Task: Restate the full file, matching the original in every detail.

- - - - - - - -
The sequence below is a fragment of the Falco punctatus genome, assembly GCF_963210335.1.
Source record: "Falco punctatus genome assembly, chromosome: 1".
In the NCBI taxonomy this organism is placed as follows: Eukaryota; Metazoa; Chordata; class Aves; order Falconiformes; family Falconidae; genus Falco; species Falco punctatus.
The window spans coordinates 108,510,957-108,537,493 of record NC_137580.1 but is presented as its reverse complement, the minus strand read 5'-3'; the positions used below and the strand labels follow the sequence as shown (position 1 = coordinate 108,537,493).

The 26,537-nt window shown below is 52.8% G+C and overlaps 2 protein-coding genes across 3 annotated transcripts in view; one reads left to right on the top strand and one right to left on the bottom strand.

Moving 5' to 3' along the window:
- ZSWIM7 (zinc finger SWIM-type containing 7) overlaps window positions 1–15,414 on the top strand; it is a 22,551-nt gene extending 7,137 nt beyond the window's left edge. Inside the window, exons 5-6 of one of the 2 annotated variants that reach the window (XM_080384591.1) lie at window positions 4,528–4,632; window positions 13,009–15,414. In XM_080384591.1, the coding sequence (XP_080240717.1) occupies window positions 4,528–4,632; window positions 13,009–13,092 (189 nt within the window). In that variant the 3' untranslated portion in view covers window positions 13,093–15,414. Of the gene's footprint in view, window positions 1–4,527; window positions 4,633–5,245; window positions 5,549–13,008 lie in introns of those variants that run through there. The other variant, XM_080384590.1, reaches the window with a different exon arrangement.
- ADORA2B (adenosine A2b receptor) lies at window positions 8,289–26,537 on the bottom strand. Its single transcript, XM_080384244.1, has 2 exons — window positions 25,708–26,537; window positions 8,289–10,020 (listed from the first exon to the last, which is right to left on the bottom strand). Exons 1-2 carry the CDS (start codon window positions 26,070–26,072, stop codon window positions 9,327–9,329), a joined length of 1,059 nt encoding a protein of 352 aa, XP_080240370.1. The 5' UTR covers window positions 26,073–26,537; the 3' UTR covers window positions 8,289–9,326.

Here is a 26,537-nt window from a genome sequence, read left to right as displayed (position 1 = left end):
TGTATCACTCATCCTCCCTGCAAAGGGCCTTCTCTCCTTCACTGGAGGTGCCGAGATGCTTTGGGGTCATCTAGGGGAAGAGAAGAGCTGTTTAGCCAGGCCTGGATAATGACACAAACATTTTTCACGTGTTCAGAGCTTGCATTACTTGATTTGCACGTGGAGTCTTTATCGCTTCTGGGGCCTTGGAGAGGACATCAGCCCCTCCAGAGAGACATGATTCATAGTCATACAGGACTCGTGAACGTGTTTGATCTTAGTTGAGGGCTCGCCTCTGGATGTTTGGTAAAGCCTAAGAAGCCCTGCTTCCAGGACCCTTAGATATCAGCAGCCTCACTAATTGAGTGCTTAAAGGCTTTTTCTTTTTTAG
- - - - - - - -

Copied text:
The sequence below is a fragment of the Falco punctatus genome, assembly GCF_963210335.1.
Source record: "Falco punctatus genome assembly, chromosome: 1".
In the NCBI taxonomy this organism is placed as follows: Eukaryota; Metazoa; Chordata; class Aves; order Falconiformes; family Falconidae; genus Falco; species Falco punctatus.
The window spans coordinates 108,510,957-108,537,493 of record NC_137580.1 but is presented as its reverse complement, the minus strand read 5'-3'; the positions used below and the strand labels follow the sequence as shown (position 1 = coordinate 108,537,493).

The 26,537-nt window shown below is 52.8% G+C and overlaps 2 protein-coding genes across 3 annotated transcripts in view; one reads left to right on the top strand and one right to left on the bottom strand.

Moving 5' to 3' along the window:
- ZSWIM7 (zinc finger SWIM-type containing 7) overlaps window positions 1–15,414 on the top strand; it is a 22,551-nt gene extending 7,137 nt beyond the window's left edge. Inside the window, exons 5-6 of one of the 2 annotated variants that reach the window (XM_080384591.1) lie at window positions 4,528–4,632; window positions 13,009–15,414. In XM_080384591.1, the coding sequence (XP_080240717.1) occupies window positions 4,528–4,632; window positions 13,009–13,092 (189 nt within the window). In that variant the 3' untranslated portion in view covers window positions 13,093–15,414. Of the gene's footprint in view, window positions 1–4,527; window positions 4,633–5,245; window positions 5,549–13,008 lie in introns of those variants that run through there. The other variant, XM_080384590.1, reaches the window with a different exon arrangement.
- ADORA2B (adenosine A2b receptor) lies at window positions 8,289–26,537 on the bottom strand. Its single transcript, XM_080384244.1, has 2 exons — window positions 25,708–26,537; window positions 8,289–10,020 (listed from the first exon to the last, which is right to left on the bottom strand). Exons 1-2 carry the CDS (start codon window positions 26,070–26,072, stop codon window positions 9,327–9,329), a joined length of 1,059 nt encoding a protein of 352 aa, XP_080240370.1. The 5' UTR covers window positions 26,073–26,537; the 3' UTR covers window positions 8,289–9,326.

Here is a 26,537-nt window from a genome sequence, read left to right as displayed (position 1 = left end):
TGTATCACTCATCCTCCCTGCAAAGGGCCTTCTCTCCTTCACTGGAGGTGCCGAGATGCTTTGGGGTCATCTAGGGGAAGAGAAGAGCTGTTTAGCCAGGCCTGGATAATGACACAAACATTTTTCACGTGTTCAGAGCTTGCATTACTTGATTTGCACGTGGAGTCTTTATCGCTTCTGGGGCCTTGGAGAGGACATCAGCCCCTCCAGAGAGACATGATTCATAGTCATACAGGACTCGTGAACGTGTTTGATCTTAGTTGAGGGCTCGCCTCTGGATGTTTGGTAAAGCCTAAGAAGCCCTGCTTCCAGGACCCTTAGATATCAGCAGCCTCACTAATTGAGTGCTTAAAGGCTTTTTCTTTTTTAG